Sony Xperia S front

[Hands-on] Sony Xperia S

Sony Xperia S front
Sony Xperia S front

Thinking about upgrading from your first gen smartphone? Are you partial to Sony products? You’ve seen the launch, so let’s take a quick look at the flagship Xperia model, the Sony Xperia S.

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Sony Xperia S rear
Sony Xperia S rear

During the launch, we had a chance to fool around with the product. Although there weren’t much stress tests we could do, the look and feel of the Xperia S could easily be summarized as “solid”. Firstly, the 12MP camera is fast – click the camera button twice and you’ve already taken a picture from standby.  Never miss a shot! The 4.3″ screen displays crisp and crystal clear images in HD (1280 x 720 pixles). Playback should theoretically be fast and easy considering that it is powered by a 1.5ghz Qualcomm MSM8260 dual-core processor. That’s just the tip of the iceberg though.

What I liked about the Xperia S is that it fits nicely in the palm of my hands, a little thicker than most smartphones due to its design; but comfy – large enough that you won’t misplace it (not that often at least), small enough to fit in your pocket.

During the press conference, Ola Lilja Molen, Sony’s Head of SEA markets took a little of his time explaining the “integration” of Sony technologies into their smart phones. What makes a smart phone “smart”? Smart phones aren’t just about the hardware and Sony proves that point very clearly with the Xperia S.

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SmartTags. Work great in the bedroom. Image credit: Sony Mobile

Firstly, the Xperia S comes NFC (Near Field Communications) enabled, giving it the ability to communicate with other NFC applications or services such as the Xperia™ SmartTags. These SmartTags are useful if you have multiple settings for your phones, different brightness levels or maybe different playlists for different locations. For example, I have different preferences when I’m at work (I like classical music) and when I’m in my room (I go all out), all I need to do is save my settings on the tags and place them where I need them, then swipe my phone at a tag and it will automatically adjust my settings to my preset environment.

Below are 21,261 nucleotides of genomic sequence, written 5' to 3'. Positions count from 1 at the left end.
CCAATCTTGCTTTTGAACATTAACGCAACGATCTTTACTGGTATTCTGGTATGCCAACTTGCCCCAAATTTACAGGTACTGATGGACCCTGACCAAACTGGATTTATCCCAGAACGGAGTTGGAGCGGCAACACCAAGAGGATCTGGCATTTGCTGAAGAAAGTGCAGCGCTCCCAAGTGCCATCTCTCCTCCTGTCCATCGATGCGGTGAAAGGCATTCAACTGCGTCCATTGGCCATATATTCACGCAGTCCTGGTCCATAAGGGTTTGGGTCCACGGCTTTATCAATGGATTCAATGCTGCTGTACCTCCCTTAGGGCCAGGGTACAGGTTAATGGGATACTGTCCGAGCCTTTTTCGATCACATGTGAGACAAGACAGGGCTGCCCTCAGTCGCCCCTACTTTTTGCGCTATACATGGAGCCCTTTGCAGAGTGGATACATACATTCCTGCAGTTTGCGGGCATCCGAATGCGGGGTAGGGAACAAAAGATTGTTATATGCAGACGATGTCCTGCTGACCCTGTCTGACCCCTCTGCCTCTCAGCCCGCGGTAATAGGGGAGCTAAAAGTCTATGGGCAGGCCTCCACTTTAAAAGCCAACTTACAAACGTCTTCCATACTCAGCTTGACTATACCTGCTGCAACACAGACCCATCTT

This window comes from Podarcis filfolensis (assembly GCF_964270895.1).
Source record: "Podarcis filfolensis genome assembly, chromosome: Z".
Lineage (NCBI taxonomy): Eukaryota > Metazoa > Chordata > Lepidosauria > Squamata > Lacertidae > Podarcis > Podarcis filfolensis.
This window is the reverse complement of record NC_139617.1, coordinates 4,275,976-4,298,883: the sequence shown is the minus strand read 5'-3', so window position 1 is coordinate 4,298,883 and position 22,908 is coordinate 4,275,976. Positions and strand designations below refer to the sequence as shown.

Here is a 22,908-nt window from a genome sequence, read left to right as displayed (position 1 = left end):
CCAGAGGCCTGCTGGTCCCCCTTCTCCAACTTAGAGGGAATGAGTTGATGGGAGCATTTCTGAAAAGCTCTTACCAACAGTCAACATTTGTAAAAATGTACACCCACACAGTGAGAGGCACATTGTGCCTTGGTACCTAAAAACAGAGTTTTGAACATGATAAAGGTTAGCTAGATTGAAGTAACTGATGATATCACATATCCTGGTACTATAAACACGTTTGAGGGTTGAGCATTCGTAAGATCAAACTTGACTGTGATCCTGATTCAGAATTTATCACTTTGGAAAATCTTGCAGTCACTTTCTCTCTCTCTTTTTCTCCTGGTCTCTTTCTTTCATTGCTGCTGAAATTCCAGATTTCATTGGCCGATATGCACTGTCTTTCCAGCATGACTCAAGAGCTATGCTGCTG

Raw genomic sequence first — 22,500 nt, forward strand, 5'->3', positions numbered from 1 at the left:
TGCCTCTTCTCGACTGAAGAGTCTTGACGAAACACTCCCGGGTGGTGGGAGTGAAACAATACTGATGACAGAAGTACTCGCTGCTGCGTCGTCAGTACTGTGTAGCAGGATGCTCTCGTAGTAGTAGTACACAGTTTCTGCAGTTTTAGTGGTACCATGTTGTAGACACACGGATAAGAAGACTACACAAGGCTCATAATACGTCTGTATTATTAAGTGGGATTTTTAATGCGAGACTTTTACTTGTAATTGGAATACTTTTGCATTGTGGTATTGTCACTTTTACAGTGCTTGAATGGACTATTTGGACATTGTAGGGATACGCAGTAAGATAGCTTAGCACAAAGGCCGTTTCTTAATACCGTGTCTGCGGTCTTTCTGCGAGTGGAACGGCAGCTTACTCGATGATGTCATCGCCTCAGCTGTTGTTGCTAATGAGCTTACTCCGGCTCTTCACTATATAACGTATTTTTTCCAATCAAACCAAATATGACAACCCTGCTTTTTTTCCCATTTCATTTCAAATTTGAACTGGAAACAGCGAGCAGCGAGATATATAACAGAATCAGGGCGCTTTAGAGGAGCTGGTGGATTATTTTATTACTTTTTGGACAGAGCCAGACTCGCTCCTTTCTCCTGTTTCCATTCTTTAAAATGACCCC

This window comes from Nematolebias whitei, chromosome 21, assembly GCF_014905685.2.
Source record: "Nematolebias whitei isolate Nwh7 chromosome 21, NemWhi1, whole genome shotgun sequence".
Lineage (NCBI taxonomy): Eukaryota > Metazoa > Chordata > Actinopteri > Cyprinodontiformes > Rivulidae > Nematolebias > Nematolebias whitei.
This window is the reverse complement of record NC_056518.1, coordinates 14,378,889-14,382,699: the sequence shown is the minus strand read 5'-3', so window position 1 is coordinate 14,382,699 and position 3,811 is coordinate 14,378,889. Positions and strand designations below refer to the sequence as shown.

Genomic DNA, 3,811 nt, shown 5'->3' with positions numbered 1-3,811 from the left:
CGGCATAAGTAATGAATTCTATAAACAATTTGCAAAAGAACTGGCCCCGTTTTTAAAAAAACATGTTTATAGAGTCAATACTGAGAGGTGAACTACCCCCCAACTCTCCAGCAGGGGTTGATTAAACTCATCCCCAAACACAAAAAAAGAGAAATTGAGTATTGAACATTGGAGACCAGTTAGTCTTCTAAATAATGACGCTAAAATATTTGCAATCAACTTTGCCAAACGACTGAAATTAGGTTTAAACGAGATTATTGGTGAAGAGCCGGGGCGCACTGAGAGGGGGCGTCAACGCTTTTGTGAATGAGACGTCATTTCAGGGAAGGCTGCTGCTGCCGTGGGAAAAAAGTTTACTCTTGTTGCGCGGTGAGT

SmartTags. Little things that do a lot. Image credit: Sony Mobile

To put it simply, NFC may work similar to Touch N Go, but instead of just charging money to your card, imagine reloading your card the same way. It would have been interesting to test these though; it was unfortunate that they were not available to test during their launch.

Secondly, the Sony Xperia S also packs the Sony BRAVIA® Engine to provide higher image quality and display. If you don’t know what it is, you can read about the engine and see some samples here.

Last but not least, when I buy a new phone, my biggest concern is its connectivity and compatibility to other devices I already have – is it going to be a new platform where I need to buy a whole bunch of other stuff for it to fully function? So I popped this question to Ola during the conference, needless to say he put my worries to rest. The Xperia S supports vast connectivity options, from USB 2.0, HDMI, Bluetooth, is DLNA Certified, uses Micro USB and the list goes on. If you’re already an Android user, swapping over to the Xperia should pose little to no problems. If you aren’t already convinced that this phone is for you, the Xperia S is already in the market at RM1,899 and for a limited time, will be bundled with accessories worth RM534. Pretty decent for a top-of-the-line-smartphone.

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For more info on the Sony Xperia S, view the Full Spec Sheet for a full list of features.

Sony Xperia S intro Video

Sony Xperia S features Video

So what do you think? Does the flagship Sony Mobile Xperia S tickle your fancy?

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